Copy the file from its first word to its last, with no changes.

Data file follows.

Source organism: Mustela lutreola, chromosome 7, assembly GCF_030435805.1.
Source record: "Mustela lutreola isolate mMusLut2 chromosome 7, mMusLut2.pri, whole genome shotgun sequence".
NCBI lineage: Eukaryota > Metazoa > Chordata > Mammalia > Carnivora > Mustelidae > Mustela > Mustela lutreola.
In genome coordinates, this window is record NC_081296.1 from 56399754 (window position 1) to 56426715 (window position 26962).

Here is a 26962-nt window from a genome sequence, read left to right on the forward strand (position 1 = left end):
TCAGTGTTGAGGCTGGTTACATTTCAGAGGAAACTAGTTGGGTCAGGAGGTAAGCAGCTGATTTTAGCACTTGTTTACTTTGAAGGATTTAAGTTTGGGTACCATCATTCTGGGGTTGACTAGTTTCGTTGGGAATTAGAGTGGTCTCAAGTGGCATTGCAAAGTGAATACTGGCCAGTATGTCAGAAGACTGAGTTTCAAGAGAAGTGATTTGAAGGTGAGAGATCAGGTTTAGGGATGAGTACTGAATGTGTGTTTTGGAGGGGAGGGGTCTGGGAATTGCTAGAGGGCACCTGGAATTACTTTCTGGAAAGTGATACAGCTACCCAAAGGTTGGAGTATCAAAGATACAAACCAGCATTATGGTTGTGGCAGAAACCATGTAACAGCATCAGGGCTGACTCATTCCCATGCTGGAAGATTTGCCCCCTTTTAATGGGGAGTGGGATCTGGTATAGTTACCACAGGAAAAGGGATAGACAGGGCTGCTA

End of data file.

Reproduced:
Source organism: Mustela lutreola, chromosome 7, assembly GCF_030435805.1.
Source record: "Mustela lutreola isolate mMusLut2 chromosome 7, mMusLut2.pri, whole genome shotgun sequence".
NCBI lineage: Eukaryota > Metazoa > Chordata > Mammalia > Carnivora > Mustelidae > Mustela > Mustela lutreola.
In genome coordinates, this window is record NC_081296.1 from 56399754 (window position 1) to 56426715 (window position 26962).

Here is a 26962-nt window from a genome sequence, read left to right on the forward strand (position 1 = left end):
TCAGTGTTGAGGCTGGTTACATTTCAGAGGAAACTAGTTGGGTCAGGAGGTAAGCAGCTGATTTTAGCACTTGTTTACTTTGAAGGATTTAAGTTTGGGTACCATCATTCTGGGGTTGACTAGTTTCGTTGGGAATTAGAGTGGTCTCAAGTGGCATTGCAAAGTGAATACTGGCCAGTATGTCAGAAGACTGAGTTTCAAGAGAAGTGATTTGAAGGTGAGAGATCAGGTTTAGGGATGAGTACTGAATGTGTGTTTTGGAGGGGAGGGGTCTGGGAATTGCTAGAGGGCACCTGGAATTACTTTCTGGAAAGTGATACAGCTACCCAAAGGTTGGAGTATCAAAGATACAAACCAGCATTATGGTTGTGGCAGAAACCATGTAACAGCATCAGGGCTGACTCATTCCCATGCTGGAAGATTTGCCCCCTTTTAATGGGGAGTGGGATCTGGTATAGTTACCACAGGAAAAGGGATAGACAGGGCTGCTA